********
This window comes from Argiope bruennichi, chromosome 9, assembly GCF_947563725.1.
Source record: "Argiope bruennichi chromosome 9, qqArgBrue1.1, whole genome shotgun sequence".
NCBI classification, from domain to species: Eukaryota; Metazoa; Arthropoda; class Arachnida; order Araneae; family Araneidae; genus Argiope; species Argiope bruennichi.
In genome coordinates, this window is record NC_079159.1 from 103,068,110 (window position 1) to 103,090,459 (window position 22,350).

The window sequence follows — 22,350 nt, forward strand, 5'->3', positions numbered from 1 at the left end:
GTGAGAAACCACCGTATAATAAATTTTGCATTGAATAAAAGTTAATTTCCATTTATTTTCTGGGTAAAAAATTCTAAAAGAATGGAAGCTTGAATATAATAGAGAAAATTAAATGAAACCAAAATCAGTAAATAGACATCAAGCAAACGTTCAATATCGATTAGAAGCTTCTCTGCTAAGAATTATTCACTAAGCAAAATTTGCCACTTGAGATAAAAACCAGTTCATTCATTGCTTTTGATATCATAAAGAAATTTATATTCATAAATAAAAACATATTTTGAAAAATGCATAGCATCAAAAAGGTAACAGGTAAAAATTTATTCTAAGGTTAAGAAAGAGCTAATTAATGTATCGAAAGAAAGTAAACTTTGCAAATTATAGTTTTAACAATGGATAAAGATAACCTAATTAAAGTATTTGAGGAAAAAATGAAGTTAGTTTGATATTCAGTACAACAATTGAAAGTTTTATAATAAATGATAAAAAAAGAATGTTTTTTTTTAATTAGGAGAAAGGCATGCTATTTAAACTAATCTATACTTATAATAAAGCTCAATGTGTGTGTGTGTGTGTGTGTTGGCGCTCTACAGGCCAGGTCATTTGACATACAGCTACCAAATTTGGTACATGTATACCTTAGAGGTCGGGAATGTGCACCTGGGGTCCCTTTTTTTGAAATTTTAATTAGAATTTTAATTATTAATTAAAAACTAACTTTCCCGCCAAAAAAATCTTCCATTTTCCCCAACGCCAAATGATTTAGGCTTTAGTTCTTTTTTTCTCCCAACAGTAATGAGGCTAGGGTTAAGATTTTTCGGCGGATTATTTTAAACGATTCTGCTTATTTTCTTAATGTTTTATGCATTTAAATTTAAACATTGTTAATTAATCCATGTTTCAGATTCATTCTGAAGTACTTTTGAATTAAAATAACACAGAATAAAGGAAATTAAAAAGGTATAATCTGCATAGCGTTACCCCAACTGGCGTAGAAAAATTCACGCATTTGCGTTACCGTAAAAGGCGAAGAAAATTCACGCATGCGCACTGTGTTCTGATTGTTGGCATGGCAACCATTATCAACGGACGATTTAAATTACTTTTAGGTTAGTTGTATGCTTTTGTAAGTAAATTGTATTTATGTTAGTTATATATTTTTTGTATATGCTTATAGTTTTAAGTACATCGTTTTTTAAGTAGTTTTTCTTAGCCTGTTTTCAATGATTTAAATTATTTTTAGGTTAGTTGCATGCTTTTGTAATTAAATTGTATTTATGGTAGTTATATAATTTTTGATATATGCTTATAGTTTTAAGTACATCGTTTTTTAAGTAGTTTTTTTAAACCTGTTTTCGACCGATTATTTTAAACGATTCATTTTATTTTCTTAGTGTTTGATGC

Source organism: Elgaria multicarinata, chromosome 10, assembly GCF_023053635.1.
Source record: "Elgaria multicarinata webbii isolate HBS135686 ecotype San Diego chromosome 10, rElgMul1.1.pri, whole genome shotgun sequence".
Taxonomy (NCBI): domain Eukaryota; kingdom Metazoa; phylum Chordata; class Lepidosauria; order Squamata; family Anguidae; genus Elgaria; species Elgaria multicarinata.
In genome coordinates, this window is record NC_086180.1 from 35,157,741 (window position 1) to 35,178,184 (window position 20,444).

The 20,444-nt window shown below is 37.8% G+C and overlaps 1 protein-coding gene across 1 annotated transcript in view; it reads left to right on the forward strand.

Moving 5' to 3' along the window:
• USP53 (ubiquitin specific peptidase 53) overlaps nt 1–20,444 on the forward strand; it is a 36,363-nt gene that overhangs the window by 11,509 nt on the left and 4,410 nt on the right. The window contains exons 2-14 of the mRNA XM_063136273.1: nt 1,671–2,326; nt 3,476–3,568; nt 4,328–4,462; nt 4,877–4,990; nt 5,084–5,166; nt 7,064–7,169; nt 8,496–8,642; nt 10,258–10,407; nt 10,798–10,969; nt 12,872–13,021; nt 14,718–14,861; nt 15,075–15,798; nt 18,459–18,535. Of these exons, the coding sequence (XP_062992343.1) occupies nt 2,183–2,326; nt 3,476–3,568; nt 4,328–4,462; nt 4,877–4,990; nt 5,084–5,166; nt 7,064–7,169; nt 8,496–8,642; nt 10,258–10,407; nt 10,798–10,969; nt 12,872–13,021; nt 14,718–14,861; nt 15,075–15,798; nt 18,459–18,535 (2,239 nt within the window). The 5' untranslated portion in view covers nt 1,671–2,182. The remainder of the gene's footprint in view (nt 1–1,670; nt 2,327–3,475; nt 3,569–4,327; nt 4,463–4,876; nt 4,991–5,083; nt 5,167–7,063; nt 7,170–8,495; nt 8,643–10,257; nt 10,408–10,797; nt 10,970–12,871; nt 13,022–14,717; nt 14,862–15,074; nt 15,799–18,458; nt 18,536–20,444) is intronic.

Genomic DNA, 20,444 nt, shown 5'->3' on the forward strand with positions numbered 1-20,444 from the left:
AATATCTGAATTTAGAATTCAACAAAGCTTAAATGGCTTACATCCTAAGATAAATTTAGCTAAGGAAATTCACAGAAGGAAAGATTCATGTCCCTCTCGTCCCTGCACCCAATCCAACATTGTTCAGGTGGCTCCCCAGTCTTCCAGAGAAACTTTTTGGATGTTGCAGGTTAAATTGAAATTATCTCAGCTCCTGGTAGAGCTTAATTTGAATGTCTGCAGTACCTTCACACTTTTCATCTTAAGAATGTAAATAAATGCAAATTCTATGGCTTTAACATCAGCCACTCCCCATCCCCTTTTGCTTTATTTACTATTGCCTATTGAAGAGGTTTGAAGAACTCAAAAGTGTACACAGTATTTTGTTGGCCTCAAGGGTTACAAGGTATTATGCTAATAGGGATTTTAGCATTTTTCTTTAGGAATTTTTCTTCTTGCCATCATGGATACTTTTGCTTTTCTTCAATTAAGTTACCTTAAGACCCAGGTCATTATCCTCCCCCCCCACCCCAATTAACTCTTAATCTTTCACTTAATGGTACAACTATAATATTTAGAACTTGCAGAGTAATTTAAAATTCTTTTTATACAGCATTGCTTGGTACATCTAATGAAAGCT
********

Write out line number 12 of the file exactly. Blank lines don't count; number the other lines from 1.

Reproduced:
Moving 5' to 3' along the window: